Coming out of retirement can impact your:

Social Security benefits: Depending on your full retirement age as defined by the Social Security Administration and whether you’ve already begun drawing Social Security, you could reduce your benefits for every dollar you earn above the annual earnings limit. You could also be responsible for paying taxes on your Social Security benefits if your modified adjusted gross income is above a certain threshold. You may have additional penalties, depending on your age and which type of account you withdraw it from. Consult for additional financial impacts that may apply to you.

Required minimum distributions: Depending on your age and your retirement plan, you may have to continue taking required minimum distributions (RMDs) while employed. The rules vary for 401k and IRAs, so check with your plan administrator for specific requirements.

Health insurance and Medicare coverage: If you’re already covered by Medicare, it could impact your eligibility for employer-provided health insurance or impact which provider pays first if you have both Medicare and private insurance. Consult with your employer and for details.

Pension payments: If you’re currently receiving a pension, your payments may be affected by a new job. Especially if you return to work for your previous employer. Check with your new employer’s HR department as well as your pension plan provider.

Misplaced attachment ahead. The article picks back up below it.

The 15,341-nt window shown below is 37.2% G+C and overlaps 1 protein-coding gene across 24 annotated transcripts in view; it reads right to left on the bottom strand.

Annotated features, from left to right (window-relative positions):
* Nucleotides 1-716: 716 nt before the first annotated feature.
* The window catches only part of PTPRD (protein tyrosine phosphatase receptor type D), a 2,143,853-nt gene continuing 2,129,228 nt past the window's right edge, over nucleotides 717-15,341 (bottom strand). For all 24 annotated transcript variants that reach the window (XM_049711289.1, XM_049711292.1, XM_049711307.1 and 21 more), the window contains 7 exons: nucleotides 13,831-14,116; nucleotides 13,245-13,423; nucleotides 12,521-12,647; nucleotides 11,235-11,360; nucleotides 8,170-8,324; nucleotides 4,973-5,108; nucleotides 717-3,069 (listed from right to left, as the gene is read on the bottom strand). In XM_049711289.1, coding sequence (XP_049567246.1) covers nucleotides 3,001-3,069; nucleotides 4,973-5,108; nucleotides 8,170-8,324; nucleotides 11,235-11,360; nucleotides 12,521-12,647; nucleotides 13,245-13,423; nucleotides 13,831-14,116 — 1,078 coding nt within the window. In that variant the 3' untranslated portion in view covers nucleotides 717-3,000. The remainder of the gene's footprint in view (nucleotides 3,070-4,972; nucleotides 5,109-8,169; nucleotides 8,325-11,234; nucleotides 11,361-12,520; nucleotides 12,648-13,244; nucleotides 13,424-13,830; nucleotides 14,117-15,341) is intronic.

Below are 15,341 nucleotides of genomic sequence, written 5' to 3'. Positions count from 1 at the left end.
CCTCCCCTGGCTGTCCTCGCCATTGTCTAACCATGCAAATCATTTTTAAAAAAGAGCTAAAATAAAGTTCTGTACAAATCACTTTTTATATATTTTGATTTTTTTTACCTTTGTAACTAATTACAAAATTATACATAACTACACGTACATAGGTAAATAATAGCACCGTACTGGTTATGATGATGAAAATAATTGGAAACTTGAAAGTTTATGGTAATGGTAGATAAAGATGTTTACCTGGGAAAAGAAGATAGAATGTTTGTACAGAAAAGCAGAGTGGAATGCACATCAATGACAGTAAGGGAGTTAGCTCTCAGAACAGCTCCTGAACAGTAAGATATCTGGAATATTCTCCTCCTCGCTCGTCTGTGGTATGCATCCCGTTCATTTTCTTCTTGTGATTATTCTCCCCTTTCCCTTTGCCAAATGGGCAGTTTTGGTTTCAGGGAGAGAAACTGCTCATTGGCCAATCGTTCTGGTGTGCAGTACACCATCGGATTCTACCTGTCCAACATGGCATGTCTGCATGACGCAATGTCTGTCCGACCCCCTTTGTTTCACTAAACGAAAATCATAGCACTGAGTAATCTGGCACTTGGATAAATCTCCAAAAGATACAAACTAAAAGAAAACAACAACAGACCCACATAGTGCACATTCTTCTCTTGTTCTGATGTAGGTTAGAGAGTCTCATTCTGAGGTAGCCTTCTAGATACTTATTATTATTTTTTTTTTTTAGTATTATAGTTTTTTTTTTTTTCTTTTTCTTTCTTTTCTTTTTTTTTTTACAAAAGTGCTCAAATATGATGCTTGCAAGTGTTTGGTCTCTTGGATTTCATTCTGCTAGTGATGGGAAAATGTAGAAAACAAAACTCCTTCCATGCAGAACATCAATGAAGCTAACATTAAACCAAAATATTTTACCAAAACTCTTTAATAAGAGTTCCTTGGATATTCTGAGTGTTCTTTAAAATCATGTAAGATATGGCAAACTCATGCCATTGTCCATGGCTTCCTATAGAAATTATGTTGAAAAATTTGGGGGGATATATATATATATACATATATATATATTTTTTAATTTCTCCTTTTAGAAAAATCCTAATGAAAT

Current retirement plan: Once you begin working you’ll probably need to rethink your whole retirement strategy. All of your numbers could change due to retiring later and making additional contributions to your nest egg.  

Here’s one more item for consideration:


3. The potentially most expensive consequence of returning to work has nothing to do with money.

None of us like to think about this, but in retirement, our health and mobility have a “use-by” date. Whether your goals are financial or not, being unretired could mean you’ll spend your healthiest years on the job instead of doing the things you always dreamt of. And if you’re married, you have your spouse’s health to consider as well. There could be a time when health may prohibit you from taking that trip of a lifetime. Unfortunately, we’ve seen it happen with some of the retirees we’ve worked with in the past. Our advice is this: don’t delay it and risk missing out.

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Is an employer paycheck worth it?

Would answering phones or filing dental records provide the routine or income that would make dealing with the aforementioned potential impacts worth it? Retirement is your last act. Do you really want to spend your golden years in a job that may not satisfy you, has the potential for negative financial impact and could take away your most mobile years?


The good news is, many of the challenges that drive retirees back to the workforce can be addressed with a particular retirement strategy. 

Click here to learn the retirement strategy to help retirees stay retired